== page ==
If you have uveitis that affects the front of your eye (anterior uveitis), you may be given mydriatic eye drops as well as steroid medicine.

 

These eye drops enlarge (dilate) your pupils and relieve pain by relaxing the muscles in your eye. They can also reduce your risk of developing glaucoma, which affects vision.


However, mydriatic eye drops can cause some temporary blurring of your vision and problems focusing on your eyes.

Surgical Option For Uveitis 

Vitrectomy Surgery

Vitrectomy is a surgical technique in which the vitreous humor several procedures, including scar tissue removal, laser retinal detachment repair, and macular hole treatment. To help keep the retina in place after surgery, saline, a gas bubble, or silicone oil can be injected into the vitreous gel.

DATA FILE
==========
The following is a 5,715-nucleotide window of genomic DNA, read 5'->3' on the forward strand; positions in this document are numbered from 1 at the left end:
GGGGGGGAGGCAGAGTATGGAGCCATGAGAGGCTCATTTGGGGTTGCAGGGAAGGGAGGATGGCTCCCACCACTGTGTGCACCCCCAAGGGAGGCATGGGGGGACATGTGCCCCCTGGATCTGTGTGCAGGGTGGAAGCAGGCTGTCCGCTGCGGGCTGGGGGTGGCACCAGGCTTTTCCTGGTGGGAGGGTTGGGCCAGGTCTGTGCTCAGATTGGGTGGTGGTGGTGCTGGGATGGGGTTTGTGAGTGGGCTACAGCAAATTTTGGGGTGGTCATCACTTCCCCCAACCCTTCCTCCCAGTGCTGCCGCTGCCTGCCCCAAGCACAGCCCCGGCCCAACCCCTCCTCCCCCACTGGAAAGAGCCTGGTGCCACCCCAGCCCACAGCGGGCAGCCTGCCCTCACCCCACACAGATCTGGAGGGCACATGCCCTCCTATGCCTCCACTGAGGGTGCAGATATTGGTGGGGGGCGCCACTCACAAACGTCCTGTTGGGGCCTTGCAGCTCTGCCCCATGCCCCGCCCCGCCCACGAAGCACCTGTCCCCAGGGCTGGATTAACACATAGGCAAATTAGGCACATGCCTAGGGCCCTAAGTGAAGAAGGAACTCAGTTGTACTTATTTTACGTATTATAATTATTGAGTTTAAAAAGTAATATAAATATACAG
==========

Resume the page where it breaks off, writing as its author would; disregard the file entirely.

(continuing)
A vitrectomy includes tenderly sucking out the jam-like substance that fills within the eye (glassy humor gel). It tends to be finished utilizing either an overall sedative or a neighborhood sedative.

It’s usually only recommended if you have repeated or severe uveitis, or if the situation is caused by infections. During the operation, the fluid inside your eye will be temporarily replaced with either a bubble of air or gas (or a mixture of the 2) or a liquid substitute. Eventually, the vitreous humor will naturally replace itself. 

Risks Factors of Vitrectomy

Like all operations, a vitrectomy carries a risk of complications. These includes:

  • Infection
  • Bleeding
  • Detached retina
  • Poor vision
  • Glaucoma
  • Cataract in the eye

Uveitis After Care Measures

During the surgery, you will be feeling very drowsy as you will be given some medicines to numb your eye and also relax you. Post the operation, it is advisable to rest for at least a minimum period of 7 days. Doctors advise not to participate in any of the following activities:

  • Driving
  • Reading
  • Bending Over
  • Lifting anything heavy for 4 weeks
  • Avoid Splashing or putting water in the eyes